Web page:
Power To the People: The Online Companies & the New Data Regulations:

“Good night, Good Night: Parting is such sweet sorrow”. So declared Juliet to Romeo in Act II Scene II of the play by the 17th century English dramatist William Shakespeare. From her balcony in Verona, Juliet also expressed the hope that they would see each other the next morning. It didn’t of course, quite work out like that: The play, after all, is a romantic tragedy. From the deluge of e-mails into everyone’s inboxes in the days prior to May 25th – when the General Data Protection Regulation (GDPR) came into effect – it seems that many companies with an online presence have been in a panic that their relationships with all of us might come to a similarly abrupt end.

In his column for The Guardian on 26th May, the journalist Tim Dowling cited some of the “desperate, begging e-mails” he’d received from “companies keen to keep stuffing our inboxes with promotional rubbish”: “Is this goodbye, Tim?” queried one with some anguish. “”Don’t throw our love away”, beseeched another. This imploring tone was reflected in the last-minute messages being sent out by many other companies: “We’re sorry to see you go!” declared the Wigan-based company, Festive Lights on 24th May “but if you’ve realised that you’re making a terrible mistake, today is your last chance to change your mind”. The D&D London restaurant chain insisted that they were not yet ready to say “hasta la vista baby”. One major retailer proposed that we should “hold hands and be friends forever”. The Great Estate Festival chose a more low-key approach, asking us “nicely” if we’d like to stay on their mailing list.

The Guardian’s former technology editor, Charles Arthur, noted that he’d been receiving requests to keep in touch from companies that had never e-mailed him before. Dowling hailed the 25th May as “a glorious day” and observed that “GDPR may well go down in history as the last nice thing Europe ever got to do for us”. His colleagues on the newspaper, Patrick Collinson and Robert Jones, quoted statistics issued by the consultancy organisation Accenture indicating that, “of the total number of one billion GDPR messages likely to hit personal inboxes by the 24th May deadline”, many would go straight into “spam” and so not receive a response and a third would be deleted by the recipients as soon as they arrived. They pointed out that, although each person in Britain is understood to have about 100 “data relationships”, some small business have revealed that their “reconfirmation rates” have averaged only 10% – which meant they are losing 90% of their marketing e-mail lists.

On 22nd May, BBC News reported that, according to a survey of 906 UK firms conducted by the Federation of Small Businesses, only 8% had so far completed their preparations for GDPR. Furthermore, that about 23,000 organisations had contacted the Information Commissioner’s Office (ICO) for advice since it was set up in November 2017. The Daily Mail commentator, Madhvi Mavadiya, observed on 18th April that the new regulations “have been formulated to ensure that organisations like Google and Facebook follow stricter rules amid concerns over how private data is collected and shared” and to resolve the growing concerns about privacy issues following the recent Cambridge Analytica scandal and the “significant data breaches suffered by the likes of Yahoo! and Linkedin over the past few years”. The Economist magazine believes that the main loser will be the advertising technology industry (ad tech) which has “an insatiable hunger for personal data”.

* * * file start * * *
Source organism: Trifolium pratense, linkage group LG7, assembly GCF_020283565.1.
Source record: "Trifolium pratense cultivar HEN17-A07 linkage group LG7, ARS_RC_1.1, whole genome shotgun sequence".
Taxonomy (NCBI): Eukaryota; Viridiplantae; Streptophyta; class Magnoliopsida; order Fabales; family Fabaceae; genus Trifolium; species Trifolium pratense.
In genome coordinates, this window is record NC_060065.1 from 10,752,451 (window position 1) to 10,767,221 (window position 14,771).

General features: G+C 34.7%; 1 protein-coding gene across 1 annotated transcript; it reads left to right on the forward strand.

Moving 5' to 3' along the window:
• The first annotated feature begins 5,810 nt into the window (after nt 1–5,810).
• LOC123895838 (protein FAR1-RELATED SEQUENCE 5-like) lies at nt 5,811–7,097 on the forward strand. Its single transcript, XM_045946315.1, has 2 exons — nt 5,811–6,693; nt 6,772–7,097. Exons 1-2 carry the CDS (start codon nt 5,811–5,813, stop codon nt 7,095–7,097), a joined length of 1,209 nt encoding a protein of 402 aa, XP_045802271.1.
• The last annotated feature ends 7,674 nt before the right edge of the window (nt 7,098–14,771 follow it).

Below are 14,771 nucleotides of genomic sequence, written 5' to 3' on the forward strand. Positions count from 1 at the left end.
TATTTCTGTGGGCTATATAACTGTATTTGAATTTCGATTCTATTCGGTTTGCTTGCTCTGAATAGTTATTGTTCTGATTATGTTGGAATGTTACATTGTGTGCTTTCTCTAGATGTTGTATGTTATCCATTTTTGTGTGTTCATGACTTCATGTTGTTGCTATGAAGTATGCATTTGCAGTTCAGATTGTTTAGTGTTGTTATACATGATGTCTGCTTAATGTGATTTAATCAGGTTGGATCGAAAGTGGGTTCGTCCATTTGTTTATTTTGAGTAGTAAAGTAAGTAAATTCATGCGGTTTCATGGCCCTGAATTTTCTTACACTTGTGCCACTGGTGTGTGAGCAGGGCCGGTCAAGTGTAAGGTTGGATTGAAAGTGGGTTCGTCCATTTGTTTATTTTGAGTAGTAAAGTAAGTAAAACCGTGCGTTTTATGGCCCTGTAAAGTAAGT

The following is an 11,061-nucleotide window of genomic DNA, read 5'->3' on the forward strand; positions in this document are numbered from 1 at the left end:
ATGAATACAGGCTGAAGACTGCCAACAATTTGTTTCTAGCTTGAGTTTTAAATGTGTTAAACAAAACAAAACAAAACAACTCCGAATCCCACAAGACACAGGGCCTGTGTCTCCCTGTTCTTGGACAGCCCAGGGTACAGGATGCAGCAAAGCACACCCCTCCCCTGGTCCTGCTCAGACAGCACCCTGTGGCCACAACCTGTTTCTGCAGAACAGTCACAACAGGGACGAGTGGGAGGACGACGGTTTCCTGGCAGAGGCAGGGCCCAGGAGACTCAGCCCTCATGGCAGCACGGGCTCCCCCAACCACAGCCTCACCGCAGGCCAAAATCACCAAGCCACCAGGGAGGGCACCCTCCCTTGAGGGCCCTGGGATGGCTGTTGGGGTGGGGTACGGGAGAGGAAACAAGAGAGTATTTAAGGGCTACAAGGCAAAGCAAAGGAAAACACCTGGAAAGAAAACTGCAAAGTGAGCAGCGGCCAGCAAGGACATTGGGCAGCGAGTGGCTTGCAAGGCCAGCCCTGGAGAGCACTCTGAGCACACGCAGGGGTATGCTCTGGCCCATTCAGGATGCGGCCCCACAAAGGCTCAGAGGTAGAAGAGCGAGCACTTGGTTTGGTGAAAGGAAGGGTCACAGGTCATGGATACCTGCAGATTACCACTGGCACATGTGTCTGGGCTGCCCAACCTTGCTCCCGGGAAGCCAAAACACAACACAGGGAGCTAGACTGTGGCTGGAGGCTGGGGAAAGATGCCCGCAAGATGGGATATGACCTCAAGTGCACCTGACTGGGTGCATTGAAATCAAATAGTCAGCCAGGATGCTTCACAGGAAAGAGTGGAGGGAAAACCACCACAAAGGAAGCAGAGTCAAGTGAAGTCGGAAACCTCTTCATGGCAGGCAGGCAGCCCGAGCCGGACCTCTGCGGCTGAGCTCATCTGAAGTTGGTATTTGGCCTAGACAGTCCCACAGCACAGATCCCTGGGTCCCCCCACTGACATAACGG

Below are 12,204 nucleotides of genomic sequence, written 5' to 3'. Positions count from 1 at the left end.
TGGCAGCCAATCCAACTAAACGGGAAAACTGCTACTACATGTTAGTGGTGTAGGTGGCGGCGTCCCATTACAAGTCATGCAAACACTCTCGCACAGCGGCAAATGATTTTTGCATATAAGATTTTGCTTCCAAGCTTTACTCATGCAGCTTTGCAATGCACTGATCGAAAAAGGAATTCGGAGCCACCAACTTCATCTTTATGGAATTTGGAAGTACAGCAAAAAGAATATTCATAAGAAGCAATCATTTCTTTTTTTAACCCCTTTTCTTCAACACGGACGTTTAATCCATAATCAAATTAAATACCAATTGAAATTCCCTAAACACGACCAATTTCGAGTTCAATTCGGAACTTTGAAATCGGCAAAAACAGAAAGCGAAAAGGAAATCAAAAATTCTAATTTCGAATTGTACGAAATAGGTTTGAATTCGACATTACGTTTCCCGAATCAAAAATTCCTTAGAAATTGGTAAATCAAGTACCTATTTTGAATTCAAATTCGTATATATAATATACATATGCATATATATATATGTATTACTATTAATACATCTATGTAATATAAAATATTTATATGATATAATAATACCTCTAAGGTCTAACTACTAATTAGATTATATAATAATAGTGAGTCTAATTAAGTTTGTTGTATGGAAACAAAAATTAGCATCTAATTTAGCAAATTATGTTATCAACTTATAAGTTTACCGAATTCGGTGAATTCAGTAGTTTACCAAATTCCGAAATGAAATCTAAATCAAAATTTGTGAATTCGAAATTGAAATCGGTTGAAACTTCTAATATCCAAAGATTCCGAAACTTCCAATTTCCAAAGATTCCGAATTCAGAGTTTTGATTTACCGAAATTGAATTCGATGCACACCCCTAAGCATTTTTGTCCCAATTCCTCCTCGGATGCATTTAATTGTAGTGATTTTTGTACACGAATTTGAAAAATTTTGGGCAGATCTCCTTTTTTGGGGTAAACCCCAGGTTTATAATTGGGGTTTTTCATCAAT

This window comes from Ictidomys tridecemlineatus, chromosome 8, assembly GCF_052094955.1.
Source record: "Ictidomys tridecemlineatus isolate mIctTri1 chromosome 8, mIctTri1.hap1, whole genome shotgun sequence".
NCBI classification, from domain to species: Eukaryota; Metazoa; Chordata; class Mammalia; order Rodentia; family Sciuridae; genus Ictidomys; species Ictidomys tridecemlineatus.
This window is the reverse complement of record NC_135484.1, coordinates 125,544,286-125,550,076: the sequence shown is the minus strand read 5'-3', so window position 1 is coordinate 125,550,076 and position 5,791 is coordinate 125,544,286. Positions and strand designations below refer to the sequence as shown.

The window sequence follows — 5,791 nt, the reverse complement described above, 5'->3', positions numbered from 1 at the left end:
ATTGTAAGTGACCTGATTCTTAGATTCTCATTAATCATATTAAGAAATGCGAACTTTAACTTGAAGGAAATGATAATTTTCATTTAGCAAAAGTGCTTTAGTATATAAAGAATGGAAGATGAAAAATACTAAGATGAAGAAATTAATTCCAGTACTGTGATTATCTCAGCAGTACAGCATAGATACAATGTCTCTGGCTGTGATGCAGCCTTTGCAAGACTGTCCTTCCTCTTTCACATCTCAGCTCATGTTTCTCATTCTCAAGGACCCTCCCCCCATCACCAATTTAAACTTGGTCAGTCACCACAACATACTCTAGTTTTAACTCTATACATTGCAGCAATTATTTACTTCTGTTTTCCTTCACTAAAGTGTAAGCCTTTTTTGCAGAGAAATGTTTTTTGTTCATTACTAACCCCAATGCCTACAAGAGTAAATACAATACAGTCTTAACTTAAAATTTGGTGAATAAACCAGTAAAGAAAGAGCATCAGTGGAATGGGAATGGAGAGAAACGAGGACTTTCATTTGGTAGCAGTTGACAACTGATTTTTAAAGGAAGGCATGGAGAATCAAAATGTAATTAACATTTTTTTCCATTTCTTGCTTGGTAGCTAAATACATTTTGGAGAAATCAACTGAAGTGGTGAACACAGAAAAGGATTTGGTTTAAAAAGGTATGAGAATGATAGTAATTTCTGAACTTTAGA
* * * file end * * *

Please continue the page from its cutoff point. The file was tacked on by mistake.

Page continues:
As emphasized in the guidelines published by the “Simply Business” organisation, GDPR applies to “any businesses that processes the personal data of EU citizens, including those with fewer than 250 employees, and thus they must employ a Data Protection Officer DPO). Individuals now have the right “ to access all of their personal data, rectify anything that’s inaccurate or completely erase all the data a company might have about them, for example, if they have ceased to be one of their customers – hence they have acquired “the right to be forgotten”.

Businesses must ensure that all their suppliers and contractors are “GDPR-compliant”, to avoid being impacted by any breaches and consequent penalties, which , if people’s rights are ignored,could amount (remarked the Daily Mail) “to £17 million or 4% of the company’s annual turnover, whichever is higher – a massive increase on the current maximum fine of £500,000. When a data breach does occur, both the people at risk of being affected and the appropriate data authority (The ICO in the case of the UK) must be informed within 72 hours.

One of the key principles of GDPR is “to require companies not to hold on to personal data for longer than necessary or process it for purposes that the individual isn’t aware of”. Requests for consent must not be hidden in small print but instead presented clearly and separately from the company’s other policies – so “ no more pre-ticked boxes and inactivity is no longer a legitimate way to confirm consent”.

The “Small Business” website has attempted to re-assure its subscribers by stressing that “No one likes having their data lost,stolen, damaged or shared without proper consent” – therefore doing everything possible to protect customers and grow their trust could be a unique selling point and bring in more business. As the UK is still a member of the European Union, the new regulations apply as much here as anywhere else in the EU. The British Government has confirmed that, post-Brexit, it will be introducing its own Data Protection Law which will replicate the requirements of GDPR.

 

 

 

 

 

 

 

Filed under: Media, Society | Posted on June 1st, 2018 by Colin D Gordon

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